Type I CRISPR inhibitor
Safe-guard CRISPR
safe-guard CRISPR, bacteria, inhibitor

Type I CRISPR inhibitors from phage: phage-borne anti-CRISPR genes that encode protein inhibitors of the type I-F CRISPR-Cas system of Pseudomonas aeruginosa.

The CRISPR-Cas system is an adaptive immune system to combat foreign genetic elements. The discovery of bacteriophage-encoded anti-CRISPR genes that can inhibit a subtype of CRISPR-Cas system. The anti-CRISPR genes identified in this study encode small proteins showing not similarity to previously studied phage or bacterial proteins. Naturally existing anti-CRISPR genes show the ongoing evolutionary competition between phages and their bacterial hosts.
Pseudomonas aeruginosa
Some anti-CRISPR phages possess genes that inactivate the type I-E system of Pseudomonas aeruginosa. Similar phenomena may be found in a wide variety of organisms and types of CRISPR-Cas systems.
Cell platform with Simplified genetic code: restricted diversity of codon for amino acids
Genome (DNA) free system
DNA free, bacteria

A platform of genetic codes comprising fewer than 20 amino acids was created by removing specific amino acids from E. coli S30 cell-free reaction mixture to eliminate the targeted endogenous translation pathways connecting the specific amino acids and the codons. The tRNA variant with the altered anticodon loop was then added, to reassign Ala or Ser to the unassigned codons.

Reassignment of the UGG codon to Ala, by a combination of a tRNA/Ala variant and a cell-free translation system lacking tryptophan. Another reassignment, by constructing a simplified genetic code in which serine (Ser), instead of cysteine (Cys) reassigned to UGU/UGC codons by a tRNA/Ser variant
E. coli
This platform will provide new insights of primordial genetic codes. It can be used as protein engineering tool to study the assessment of early stages of protein evolution and to improve pharmaceuticals
Genome (DNA) free system
DNA free, bacteria

Simple cells (SimCells) whose native chromosomes were removed by digestion of heterologous nuclease and replaced by synthetic genetic circuits of interest.

The chromosome-free SimCells can process designed DNA/genetic circuits and express target genes for an extended period of time (up to 10 days)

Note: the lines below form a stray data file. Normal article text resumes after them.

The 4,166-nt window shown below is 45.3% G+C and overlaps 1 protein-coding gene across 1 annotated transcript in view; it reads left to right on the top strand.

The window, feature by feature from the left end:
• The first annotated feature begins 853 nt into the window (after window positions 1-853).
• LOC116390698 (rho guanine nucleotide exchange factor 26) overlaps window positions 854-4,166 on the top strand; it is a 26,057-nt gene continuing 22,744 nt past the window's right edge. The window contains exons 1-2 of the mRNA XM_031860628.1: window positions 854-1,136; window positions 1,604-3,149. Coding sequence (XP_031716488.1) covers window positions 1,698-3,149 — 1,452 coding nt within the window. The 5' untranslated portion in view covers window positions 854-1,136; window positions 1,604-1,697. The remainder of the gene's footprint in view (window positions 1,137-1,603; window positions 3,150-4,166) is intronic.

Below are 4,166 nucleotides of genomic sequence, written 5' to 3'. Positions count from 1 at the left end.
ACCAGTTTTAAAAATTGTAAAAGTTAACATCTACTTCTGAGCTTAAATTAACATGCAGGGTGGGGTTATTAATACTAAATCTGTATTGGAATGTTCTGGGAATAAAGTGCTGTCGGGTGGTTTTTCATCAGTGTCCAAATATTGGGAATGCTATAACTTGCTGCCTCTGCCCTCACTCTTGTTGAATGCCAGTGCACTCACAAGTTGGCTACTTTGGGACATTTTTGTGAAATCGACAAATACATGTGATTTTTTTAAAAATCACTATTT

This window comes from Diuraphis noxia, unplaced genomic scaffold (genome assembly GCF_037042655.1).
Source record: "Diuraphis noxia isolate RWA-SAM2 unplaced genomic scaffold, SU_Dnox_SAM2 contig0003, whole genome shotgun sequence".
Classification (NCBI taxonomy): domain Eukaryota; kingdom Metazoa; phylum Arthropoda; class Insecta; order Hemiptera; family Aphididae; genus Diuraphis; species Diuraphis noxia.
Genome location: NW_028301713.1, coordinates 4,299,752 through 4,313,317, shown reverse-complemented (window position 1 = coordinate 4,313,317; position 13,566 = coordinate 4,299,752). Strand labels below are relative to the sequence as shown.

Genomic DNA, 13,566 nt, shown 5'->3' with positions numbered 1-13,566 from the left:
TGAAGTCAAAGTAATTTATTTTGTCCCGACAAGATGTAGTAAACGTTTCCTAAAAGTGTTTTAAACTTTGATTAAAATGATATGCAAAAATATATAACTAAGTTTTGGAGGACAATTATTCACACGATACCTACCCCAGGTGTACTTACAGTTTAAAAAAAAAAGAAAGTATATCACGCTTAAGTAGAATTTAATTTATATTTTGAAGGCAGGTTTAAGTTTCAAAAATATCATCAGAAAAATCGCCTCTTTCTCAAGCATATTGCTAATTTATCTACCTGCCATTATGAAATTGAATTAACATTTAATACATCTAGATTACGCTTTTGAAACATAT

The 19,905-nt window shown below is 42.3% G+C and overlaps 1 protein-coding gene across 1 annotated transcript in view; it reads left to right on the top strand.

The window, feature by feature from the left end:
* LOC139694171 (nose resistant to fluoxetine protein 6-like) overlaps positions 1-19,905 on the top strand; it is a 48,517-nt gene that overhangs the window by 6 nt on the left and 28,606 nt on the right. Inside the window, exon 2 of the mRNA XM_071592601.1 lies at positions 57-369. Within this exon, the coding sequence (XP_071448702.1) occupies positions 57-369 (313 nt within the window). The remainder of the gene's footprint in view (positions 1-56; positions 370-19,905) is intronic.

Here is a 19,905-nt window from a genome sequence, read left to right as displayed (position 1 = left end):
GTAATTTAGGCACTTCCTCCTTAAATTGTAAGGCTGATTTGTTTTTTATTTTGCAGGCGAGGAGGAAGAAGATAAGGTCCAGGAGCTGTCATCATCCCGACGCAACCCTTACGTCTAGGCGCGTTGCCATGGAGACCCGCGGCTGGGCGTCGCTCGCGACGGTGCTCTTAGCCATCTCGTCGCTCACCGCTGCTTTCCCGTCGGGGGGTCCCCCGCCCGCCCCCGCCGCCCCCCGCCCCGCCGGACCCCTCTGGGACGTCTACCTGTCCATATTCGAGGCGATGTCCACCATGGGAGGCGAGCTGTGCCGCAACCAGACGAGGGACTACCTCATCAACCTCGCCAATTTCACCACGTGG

Pseudomonas putida, E. coli, R. eutropha
SimCell will be a universal platform for reprogramming bacterial cells for bacterial therapy and can drive advancements in cell design and the construction of synthetic cells. They can be utilized as minimal cells to study basic requirements of life or they can be chassis cells, enabling development of new and smart systems.
With limitation on life span (up to 10 days), functions (limited expression and post-translation modification capacity), gene size (carried by plasmid or mini chromosome). Still containing genetic materials that can be picked up or transferred.
CellRepo: a cloud version control for engineering biology
De novo genome synthesis
De novo genome synthesis, bacteria, yeast, DNA barcode

A version control system for cell engineering that integrates a new cloud-based version control software for cell lines’ digital footprint tracking and molecular barcoding of living samples.

When engineering a new strain, changes are introduced to the cell line to be recorded in “commits” that include information such as the genotype, phenotype, author of the modifications, laboratory protocols, characterization profiles, etc. The history of commits can track the digital footprint produced during the process of cell engineering. The physical linking of a living sample to a commit via the chromosomal introduction of a unique barcode related to the commit.
Pseudomonas putida, E. coli, B. subtilis, S. cerevisiae, S. albidoflavus, K. phaffii